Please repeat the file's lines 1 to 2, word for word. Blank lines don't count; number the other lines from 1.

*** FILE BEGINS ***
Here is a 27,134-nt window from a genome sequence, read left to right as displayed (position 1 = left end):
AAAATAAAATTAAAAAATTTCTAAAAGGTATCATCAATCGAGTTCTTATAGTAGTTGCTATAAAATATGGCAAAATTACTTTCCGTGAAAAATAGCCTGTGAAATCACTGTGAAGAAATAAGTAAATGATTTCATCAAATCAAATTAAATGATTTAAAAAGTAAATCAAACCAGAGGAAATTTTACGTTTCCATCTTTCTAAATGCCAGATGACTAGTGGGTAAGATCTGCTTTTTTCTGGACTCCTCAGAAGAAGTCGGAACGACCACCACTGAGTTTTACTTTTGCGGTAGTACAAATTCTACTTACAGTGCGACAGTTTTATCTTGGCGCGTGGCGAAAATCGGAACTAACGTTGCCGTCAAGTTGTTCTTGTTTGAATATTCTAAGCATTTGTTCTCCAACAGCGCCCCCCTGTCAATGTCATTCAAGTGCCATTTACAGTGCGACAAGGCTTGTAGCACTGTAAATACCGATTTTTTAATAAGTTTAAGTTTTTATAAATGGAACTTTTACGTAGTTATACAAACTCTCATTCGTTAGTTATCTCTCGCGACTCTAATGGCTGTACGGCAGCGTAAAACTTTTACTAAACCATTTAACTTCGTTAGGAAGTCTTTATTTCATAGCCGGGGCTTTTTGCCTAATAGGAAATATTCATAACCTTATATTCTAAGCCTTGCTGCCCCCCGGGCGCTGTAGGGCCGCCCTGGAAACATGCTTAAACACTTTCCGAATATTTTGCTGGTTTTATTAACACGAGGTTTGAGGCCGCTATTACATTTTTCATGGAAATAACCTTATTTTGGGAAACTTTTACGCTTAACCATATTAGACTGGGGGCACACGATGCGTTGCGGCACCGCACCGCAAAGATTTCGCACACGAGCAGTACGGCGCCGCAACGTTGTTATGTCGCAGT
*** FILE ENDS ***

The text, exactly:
Here is a 27,134-nt window from a genome sequence, read left to right as displayed (position 1 = left end):
AAAATAAAATTAAAAAATTTCTAAAAGGTATCATCAATCGAGTTCTTATAGTAGTTGCTATAAAATATGGCAAAATTACTTTCCGTGAAAAATAGCCTGTGAAATCACTGTGAAGAAATAAGTAAATGATTTCATCAAATCAAATTAAATGATTTAAAAAGTAAATCAAACCAGAGGAAATTTTACGTTTCCATCTTTCTAAATGCCAGATGACTAGTGGGTAAGATCTGCTTTTTTCTGGACTCCTCAGAAGAAGTCGGAACGACCACCACTGAGTTTTACTTTTGCGGTAGTACAAATTCTACTTACAGTGCGACAGTTTTATCTTGGCGCGTGGCGAAAATCGGAACTAACGTTGCCGTCAAGTTGTTCTTGTTTGAATATTCTAAGCATTTGTTCTCCAACAGCGCCCCCCTGTCAATGTCATTCAAGTGCCATTTACAGTGCGACAAGGCTTGTAGCACTGTAAATACCGATTTTTTAATAAGTTTAAGTTTTTATAAATGGAACTTTTACGTAGTTATACAAACTCTCATTCGTTAGTTATCTCTCGCGACTCTAATGGCTGTACGGCAGCGTAAAACTTTTACTAAACCATTTAACTTCGTTAGGAAGTCTTTATTTCATAGCCGGGGCTTTTTGCCTAATAGGAAATATTCATAACCTTATATTCTAAGCCTTGCTGCCCCCCGGGCGCTGTAGGGCCGCCCTGGAAACATGCTTAAACACTTTCCGAATATTTTGCTGGTTTTATTAACACGAGGTTTGAGGCCGCTATTACATTTTTCATGGAAATAACCTTATTTTGGGAAACTTTTACGCTTAACCATATTAGACTGGGGGCACACGATGCGTTGCGGCACCGCACCGCAAAGATTTCGCACACGAGCAGTACGGCGCCGCAACGTTGTTATGTCGCAGT